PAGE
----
- Doug Padilla, ESPN Staff Writer
- 0 Shares
CHICAGO -- You almost expect Jose Quintana to explode with fury one day, like a pressure cooker with the steam-release valve stuck in the closed position.
For anybody who thinks they are not getting proper backing from their co-workers, Quintana has you beat. By a mile. Maybe two.
One day this will all change. One day Quintana will get the kind of run support his impressive pitching deserves. But that has been the mantra for a few years now and still nothing changes.
In what was one of his more impressive outings of the season, Quintana held the powerful Toronto Blue Jays to just two runs. A team that entered with 462 runs scored, over 70 more than the next closest American League team, was held in check, and yet the Chicago White Sox walked away a 2-1 loser Tuesday.
Run-support is not the pitcher's problem, yet everything to do with Quintana's one-loss record. It's why a movement was started some time ago to stop judging a starting pitcher by how many victories he gets.
Still, 20-game winners are revered in baseball. Quintana would feel like a winner if he just had 20 runs of support in a two-month stretch. Take the left-hander's last eight starts. All of them have been quality from Quintana and he has delivered a 2.70 ERA in that time. And yet he still has two defeats and four no-decisions to show for his effort.
And after each start, Quintana stands in front of his locker to patiently answer any and all questions.
The first on Tuesday was practically an apology for having to ask the same question over and over again. So once again, after pitching so well, does it feel like the result should be different?
"Well, I know I have the same answer," Quintana said. "It was a tough game. I tried to give up not many runs. I'll try next time to not give up any runs. I'll try again to keep my games as close as I can."
There was not an ounce of frustration in the 26-year-old's voice. No indication that he is sick of wasting quality start after quality start on a group of co-workers that is incapable of showing him any love.
In Quintana's first defeat of the season, he gave up nine runs in just four innings of an April outing at Detroit, so he has no gripe there. Since then, though, perhaps all but one of his next seven defeats have been winnable, including Tuesday.
Over those last seven Quintana loses, he has managed to deliver a 3.30 ERA. That number is lower than his solid 3.69 mark on the season. That he is carrying around a 4-8 record at the season's midway point is a crime. He really should be closer to 20 victories than 20 defeats.
"He did a great job; worked both sides of the plate, mixed it up, was changing some speeds," the Blue Jays' John Donaldson said. "What'd he go? Eight innings? He gave up two runs? That's a quality start."
And Donaldson was the one who ended up ruining Quintana's night with a solo home run in the fourth inning that proved to be the difference in the game. It was the All-Star's sixth home run in five games against the White Sox this season, so Quintana shouldn't feel any shame in giving up that long ball.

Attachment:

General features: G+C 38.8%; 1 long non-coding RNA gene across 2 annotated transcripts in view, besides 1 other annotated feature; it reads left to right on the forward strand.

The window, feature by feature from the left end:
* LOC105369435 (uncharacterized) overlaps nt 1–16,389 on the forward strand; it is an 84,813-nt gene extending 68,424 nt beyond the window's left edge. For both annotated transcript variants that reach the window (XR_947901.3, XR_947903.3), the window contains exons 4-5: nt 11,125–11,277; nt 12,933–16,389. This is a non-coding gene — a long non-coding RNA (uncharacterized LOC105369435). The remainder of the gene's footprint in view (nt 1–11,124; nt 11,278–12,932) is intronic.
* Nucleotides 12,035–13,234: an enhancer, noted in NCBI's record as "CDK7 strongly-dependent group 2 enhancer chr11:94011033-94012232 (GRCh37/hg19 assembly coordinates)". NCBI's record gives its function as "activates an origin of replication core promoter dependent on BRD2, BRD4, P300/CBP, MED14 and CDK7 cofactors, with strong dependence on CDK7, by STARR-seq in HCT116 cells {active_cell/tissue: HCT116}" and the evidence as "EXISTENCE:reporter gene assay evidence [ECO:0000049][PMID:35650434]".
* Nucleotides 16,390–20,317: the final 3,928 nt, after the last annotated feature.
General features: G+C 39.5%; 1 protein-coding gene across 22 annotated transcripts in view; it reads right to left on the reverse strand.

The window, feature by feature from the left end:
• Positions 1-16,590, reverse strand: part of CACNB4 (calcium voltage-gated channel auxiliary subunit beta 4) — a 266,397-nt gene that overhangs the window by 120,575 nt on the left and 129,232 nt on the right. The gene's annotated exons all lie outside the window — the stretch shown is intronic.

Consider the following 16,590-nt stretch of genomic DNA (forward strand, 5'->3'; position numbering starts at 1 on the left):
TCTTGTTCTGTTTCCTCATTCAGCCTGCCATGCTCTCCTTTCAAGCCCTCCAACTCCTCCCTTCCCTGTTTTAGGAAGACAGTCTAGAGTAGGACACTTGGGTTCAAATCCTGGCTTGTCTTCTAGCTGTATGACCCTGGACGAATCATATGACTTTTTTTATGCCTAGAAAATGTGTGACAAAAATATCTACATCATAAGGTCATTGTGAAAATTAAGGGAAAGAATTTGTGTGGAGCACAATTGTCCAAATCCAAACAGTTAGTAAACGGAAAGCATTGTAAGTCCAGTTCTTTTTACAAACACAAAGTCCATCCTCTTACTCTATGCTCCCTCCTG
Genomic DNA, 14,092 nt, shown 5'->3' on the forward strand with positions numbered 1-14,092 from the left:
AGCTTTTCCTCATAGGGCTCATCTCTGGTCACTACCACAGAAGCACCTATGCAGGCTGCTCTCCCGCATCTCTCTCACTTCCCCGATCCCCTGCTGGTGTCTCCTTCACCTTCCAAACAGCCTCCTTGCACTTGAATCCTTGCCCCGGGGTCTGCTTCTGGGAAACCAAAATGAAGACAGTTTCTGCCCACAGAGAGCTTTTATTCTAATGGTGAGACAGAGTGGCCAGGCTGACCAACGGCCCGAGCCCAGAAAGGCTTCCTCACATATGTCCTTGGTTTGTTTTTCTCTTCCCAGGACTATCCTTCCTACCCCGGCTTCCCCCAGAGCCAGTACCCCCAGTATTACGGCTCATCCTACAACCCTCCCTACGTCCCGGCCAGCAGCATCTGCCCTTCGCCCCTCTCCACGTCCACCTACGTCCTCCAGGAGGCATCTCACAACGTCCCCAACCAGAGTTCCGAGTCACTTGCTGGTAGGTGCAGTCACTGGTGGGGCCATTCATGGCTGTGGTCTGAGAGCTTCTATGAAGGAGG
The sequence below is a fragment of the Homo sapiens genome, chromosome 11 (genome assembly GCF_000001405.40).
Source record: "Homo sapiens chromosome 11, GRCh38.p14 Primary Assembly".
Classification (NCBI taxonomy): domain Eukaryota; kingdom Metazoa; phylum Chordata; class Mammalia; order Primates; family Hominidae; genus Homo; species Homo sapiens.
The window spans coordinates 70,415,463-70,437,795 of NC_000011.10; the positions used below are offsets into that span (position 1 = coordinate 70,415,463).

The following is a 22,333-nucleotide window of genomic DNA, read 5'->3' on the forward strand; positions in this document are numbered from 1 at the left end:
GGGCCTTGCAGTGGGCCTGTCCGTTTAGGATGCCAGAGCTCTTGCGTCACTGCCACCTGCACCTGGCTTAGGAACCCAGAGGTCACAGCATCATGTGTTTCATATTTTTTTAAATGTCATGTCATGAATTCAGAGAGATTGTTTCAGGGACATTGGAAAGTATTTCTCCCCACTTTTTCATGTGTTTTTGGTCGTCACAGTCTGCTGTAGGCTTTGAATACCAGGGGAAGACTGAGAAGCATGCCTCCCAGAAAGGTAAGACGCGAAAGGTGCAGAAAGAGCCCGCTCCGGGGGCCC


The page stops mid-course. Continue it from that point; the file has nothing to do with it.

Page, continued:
In back-to-back starts against the St. Louis Cardinals and Blue Jays, Quintana gave up a combined three runs over 14 innings. And he barely beat the Cardinals as the White Sox scored twice to cover the one run he allowed. The offense wasn't so generous against the Blue Jays.
"It's definitely a tough lineup to go through," catcher Tyler Flowers said of Toronto's crop of right-handed heavy sluggers. "Even the guys at the bottom are tough at-bats. They bring other elements with some speed and such in there, so I thought Quintana did a great job. We've got to figure out a way to scratch across more than one run. To hold them to two is pretty impressive."
If Quintana stood on a table in the middle of the White Sox's clubhouse and said, "So what do I have to do to get some support here?" nobody would have blinked an eye. Instead, he just sighed and promised to be better.
"Well I can never (complain) because it's a long season," Quintana said. "I try to do what is best for me every five days. I try to get a win for us every time, just keep going. It's the middle of the season. I think, lets' change it the next start."
At 37-44, the White Sox have exactly the same record they did at the 81-game mark last season. For them to be much more improved than a year ago, it will take more than just scoring runs in Quintana starts. But that would be a start.
"You get to the point where it's just too hard for these guys to try to win 2-1 and their degree of being able to go out there and pitch like that, there's no room for error," manager Robin Ventura said. "So, for these guys, it's not giving them a big lead and they sit there and kind of play with it.
"There's no room. You lose tonight because Donaldson hits a home run. He gave up the one in the first, we get one back to tie it up and they just have a potent lineup. They have a lot of guys who can go deep."
Quintana remained unflappable before, during and after the game. Maybe he might melt down if he saw the White Sox final run tallies in his eight loses. They are, in order: 1, 0, 1, 1, 1, 0, 0, 1. Unpainted picket fences look better.
"We've got to do a better job taking advantage of these performances because they're not going to be able to be as perfect as they have been every time out," Flowers said.